Early morning on 4 Jan 2018 I listened to a podcast about the soul and sound of trees. It was an interview of the ABC’ Richard Fidler with bio-scientist, David George Haskell, who has written about his investigations into the life, sounds and environment of twelve individual trees each growing in a different environment, ranging from the Amazon rainforest to in a park in downtown New York.
He used sensitive sound recording equipment to study what sounds the trees generate, and what sounds, smells, sunlight, air movement they experience, including and stimulation and threats from other biological interactions with the unseen micro-species, other flora, fauna, and humans. In relation to the latter, Haskell says, like Australian environmentalist, Tim Low, that the concept of Wilderness should be debunked; that there is absolutely nowhere on this planet Earth where the human modification of the natural environment hasn’t happened to a considerable degree.
The interview prompted me to think about the present life of a particular isolated tree in the middle of a sheep grazing paddock near Borowa in New South Wales, that all three of us, myself, Neil, my son, and Jennifer, my daughter, commented on as Neil drove us towards Canberra for a family Christmas gathering.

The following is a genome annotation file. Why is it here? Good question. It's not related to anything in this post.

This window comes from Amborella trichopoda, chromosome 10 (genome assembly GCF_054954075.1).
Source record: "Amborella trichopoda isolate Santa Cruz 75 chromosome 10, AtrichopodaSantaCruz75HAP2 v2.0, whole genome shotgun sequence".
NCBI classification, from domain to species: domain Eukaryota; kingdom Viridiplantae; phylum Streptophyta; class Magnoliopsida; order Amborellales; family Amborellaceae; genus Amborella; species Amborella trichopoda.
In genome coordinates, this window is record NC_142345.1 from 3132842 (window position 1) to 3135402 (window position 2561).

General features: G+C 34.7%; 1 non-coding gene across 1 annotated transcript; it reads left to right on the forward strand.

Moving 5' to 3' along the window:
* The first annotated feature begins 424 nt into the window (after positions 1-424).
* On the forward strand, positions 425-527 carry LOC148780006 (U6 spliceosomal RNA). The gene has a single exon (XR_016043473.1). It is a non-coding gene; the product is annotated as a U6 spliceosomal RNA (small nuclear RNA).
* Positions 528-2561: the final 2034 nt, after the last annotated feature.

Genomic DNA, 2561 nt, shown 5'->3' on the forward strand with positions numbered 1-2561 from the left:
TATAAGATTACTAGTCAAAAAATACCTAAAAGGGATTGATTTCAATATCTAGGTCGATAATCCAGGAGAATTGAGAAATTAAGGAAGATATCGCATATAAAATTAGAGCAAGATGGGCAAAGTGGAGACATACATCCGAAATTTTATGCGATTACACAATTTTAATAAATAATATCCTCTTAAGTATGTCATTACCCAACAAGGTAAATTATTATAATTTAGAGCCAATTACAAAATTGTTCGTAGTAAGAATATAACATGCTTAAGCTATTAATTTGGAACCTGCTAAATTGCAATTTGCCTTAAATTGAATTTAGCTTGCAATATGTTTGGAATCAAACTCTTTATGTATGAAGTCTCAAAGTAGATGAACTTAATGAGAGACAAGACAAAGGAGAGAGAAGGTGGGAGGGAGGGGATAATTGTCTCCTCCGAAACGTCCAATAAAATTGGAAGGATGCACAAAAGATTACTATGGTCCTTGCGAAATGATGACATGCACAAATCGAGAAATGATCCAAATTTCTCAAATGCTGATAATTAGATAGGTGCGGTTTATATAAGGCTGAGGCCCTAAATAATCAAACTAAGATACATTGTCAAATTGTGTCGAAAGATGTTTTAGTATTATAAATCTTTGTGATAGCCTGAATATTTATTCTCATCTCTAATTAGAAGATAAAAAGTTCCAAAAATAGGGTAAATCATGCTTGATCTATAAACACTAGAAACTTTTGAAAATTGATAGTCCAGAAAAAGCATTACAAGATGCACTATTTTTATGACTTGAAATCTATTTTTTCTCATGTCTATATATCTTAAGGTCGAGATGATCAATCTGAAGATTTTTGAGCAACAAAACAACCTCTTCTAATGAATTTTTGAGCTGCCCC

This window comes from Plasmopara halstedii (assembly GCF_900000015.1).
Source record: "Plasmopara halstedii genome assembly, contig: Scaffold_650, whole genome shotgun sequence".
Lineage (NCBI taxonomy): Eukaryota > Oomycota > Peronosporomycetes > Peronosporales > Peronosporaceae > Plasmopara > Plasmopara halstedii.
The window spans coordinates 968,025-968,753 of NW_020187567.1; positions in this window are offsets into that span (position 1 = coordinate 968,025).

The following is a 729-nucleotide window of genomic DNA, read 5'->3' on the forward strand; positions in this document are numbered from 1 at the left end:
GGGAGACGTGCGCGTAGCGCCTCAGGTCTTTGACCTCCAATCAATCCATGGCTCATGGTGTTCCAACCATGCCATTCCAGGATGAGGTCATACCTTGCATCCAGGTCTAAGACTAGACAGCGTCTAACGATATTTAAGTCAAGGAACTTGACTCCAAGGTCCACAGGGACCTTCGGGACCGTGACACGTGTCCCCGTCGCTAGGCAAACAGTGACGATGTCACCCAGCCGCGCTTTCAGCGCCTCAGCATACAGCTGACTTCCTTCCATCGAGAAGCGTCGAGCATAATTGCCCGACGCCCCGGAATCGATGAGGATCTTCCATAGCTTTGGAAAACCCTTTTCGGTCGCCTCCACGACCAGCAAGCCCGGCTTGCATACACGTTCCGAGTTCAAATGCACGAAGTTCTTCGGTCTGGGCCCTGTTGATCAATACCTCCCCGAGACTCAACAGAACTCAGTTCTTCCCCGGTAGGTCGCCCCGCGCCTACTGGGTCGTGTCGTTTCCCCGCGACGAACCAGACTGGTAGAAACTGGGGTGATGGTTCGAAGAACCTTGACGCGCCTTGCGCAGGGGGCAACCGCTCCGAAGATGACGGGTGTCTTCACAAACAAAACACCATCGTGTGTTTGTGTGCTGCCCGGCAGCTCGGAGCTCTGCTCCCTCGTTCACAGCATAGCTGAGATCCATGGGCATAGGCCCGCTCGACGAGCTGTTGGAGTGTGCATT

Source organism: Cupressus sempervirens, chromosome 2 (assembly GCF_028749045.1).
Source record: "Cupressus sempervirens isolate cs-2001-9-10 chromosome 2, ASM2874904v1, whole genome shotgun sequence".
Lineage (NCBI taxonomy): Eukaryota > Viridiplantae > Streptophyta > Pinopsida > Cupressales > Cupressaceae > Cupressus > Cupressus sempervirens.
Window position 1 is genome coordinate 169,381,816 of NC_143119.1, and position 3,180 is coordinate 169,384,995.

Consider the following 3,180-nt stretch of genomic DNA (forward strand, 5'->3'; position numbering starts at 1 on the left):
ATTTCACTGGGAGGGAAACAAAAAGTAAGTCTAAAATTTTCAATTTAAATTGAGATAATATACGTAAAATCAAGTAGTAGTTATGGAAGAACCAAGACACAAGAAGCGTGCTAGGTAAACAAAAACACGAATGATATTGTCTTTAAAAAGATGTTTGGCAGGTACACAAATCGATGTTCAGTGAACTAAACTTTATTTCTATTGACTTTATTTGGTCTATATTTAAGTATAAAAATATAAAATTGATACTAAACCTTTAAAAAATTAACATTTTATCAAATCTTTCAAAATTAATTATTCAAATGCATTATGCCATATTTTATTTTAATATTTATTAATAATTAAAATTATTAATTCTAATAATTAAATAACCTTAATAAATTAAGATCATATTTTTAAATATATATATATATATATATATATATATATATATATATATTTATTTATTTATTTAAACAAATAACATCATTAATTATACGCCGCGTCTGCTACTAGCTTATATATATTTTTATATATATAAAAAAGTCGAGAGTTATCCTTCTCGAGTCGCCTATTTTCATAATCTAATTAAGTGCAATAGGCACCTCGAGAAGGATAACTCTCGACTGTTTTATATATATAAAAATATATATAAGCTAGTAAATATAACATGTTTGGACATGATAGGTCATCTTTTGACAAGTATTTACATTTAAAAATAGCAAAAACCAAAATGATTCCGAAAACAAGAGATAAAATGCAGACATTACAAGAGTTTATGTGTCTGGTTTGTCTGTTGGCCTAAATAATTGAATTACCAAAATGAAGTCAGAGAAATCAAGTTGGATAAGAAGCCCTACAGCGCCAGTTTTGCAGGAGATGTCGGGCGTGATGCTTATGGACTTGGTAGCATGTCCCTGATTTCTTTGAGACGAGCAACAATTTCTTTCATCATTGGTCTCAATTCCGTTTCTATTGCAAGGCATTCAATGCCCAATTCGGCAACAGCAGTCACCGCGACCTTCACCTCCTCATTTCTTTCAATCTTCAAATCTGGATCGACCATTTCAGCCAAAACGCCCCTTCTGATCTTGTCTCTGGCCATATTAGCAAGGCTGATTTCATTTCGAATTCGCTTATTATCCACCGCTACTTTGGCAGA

It was a very hot sunny day close to midday and most of the sheep had gathered in tightly under the shade of this one sprawling eucalypt. What sounds and smells was that tree communicating to the sheep? What sounds, smells, sap essence, sunlight energy etc. was filtering through it as it stood there so far away from its cluster of cousin species and understory plants in the clumps of forest up hill or along the roadside, none nearer than 100m away? Was it feeling the loneliness or appreciating the sight, sounds, smells of the sheep?
Thanks to Haskell I’ll look at trees differently now, indeed as communities not just species. They are hosts and inter-actors in the ecology around them. Giving them a name is like shutting a captured insect in a shoebox. It diminishes them. They are so much more.
So now I have a short one kilometre walk in Toohey Forest in order to communicated with a selection of large trees that have personality and and history, and that represent a range of ecological communities, ones to observe and write about as things change with the weather and seasons. I trust they will be welcoming to me.